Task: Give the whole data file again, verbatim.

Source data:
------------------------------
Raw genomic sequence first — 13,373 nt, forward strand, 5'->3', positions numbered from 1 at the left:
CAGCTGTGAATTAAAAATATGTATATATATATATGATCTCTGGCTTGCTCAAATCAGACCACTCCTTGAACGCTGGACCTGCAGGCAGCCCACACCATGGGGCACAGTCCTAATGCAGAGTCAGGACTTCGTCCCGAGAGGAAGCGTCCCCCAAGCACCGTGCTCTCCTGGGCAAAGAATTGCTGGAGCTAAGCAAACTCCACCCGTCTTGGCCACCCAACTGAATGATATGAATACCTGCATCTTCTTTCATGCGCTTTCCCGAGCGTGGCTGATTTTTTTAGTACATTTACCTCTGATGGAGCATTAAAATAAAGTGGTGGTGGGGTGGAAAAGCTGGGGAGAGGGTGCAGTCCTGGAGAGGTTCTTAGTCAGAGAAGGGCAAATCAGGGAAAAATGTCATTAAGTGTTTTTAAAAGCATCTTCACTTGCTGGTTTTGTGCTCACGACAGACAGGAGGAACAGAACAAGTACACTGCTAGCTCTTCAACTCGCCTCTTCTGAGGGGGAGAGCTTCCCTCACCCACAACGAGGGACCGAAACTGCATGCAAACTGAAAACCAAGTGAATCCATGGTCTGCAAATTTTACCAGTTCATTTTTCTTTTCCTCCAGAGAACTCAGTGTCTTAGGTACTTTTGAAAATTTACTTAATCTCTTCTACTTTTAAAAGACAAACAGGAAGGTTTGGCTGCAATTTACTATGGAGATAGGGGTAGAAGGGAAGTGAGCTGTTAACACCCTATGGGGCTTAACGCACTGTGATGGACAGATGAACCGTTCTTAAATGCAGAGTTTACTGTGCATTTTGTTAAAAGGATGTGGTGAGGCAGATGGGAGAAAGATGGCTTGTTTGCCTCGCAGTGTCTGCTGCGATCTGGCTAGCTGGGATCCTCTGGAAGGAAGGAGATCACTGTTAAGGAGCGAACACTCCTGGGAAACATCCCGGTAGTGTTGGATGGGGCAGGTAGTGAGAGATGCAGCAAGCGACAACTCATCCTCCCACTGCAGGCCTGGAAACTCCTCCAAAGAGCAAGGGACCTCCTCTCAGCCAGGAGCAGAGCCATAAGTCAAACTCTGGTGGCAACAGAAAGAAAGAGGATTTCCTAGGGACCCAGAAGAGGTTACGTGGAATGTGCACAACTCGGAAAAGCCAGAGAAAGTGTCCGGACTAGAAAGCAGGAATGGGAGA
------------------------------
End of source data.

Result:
Raw genomic sequence first — 13,373 nt, forward strand, 5'->3', positions numbered from 1 at the left:
CAGCTGTGAATTAAAAATATGTATATATATATATGATCTCTGGCTTGCTCAAATCAGACCACTCCTTGAACGCTGGACCTGCAGGCAGCCCACACCATGGGGCACAGTCCTAATGCAGAGTCAGGACTTCGTCCCGAGAGGAAGCGTCCCCCAAGCACCGTGCTCTCCTGGGCAAAGAATTGCTGGAGCTAAGCAAACTCCACCCGTCTTGGCCACCCAACTGAATGATATGAATACCTGCATCTTCTTTCATGCGCTTTCCCGAGCGTGGCTGATTTTTTTAGTACATTTACCTCTGATGGAGCATTAAAATAAAGTGGTGGTGGGGTGGAAAAGCTGGGGAGAGGGTGCAGTCCTGGAGAGGTTCTTAGTCAGAGAAGGGCAAATCAGGGAAAAATGTCATTAAGTGTTTTTAAAAGCATCTTCACTTGCTGGTTTTGTGCTCACGACAGACAGGAGGAACAGAACAAGTACACTGCTAGCTCTTCAACTCGCCTCTTCTGAGGGGGAGAGCTTCCCTCACCCACAACGAGGGACCGAAACTGCATGCAAACTGAAAACCAAGTGAATCCATGGTCTGCAAATTTTACCAGTTCATTTTTCTTTTCCTCCAGAGAACTCAGTGTCTTAGGTACTTTTGAAAATTTACTTAATCTCTTCTACTTTTAAAAGACAAACAGGAAGGTTTGGCTGCAATTTACTATGGAGATAGGGGTAGAAGGGAAGTGAGCTGTTAACACCCTATGGGGCTTAACGCACTGTGATGGACAGATGAACCGTTCTTAAATGCAGAGTTTACTGTGCATTTTGTTAAAAGGATGTGGTGAGGCAGATGGGAGAAAGATGGCTTGTTTGCCTCGCAGTGTCTGCTGCGATCTGGCTAGCTGGGATCCTCTGGAAGGAAGGAGATCACTGTTAAGGAGCGAACACTCCTGGGAAACATCCCGGTAGTGTTGGATGGGGCAGGTAGTGAGAGATGCAGCAAGCGACAACTCATCCTCCCACTGCAGGCCTGGAAACTCCTCCAAAGAGCAAGGGACCTCCTCTCAGCCAGGAGCAGAGCCATAAGTCAAACTCTGGTGGCAACAGAAAGAAAGAGGATTTCCTAGGGACCCAGAAGAGGTTACGTGGAATGTGCACAACTCGGAAAAGCCAGAGAAAGTGTCCGGACTAGAAAGCAGGAATGGGAGA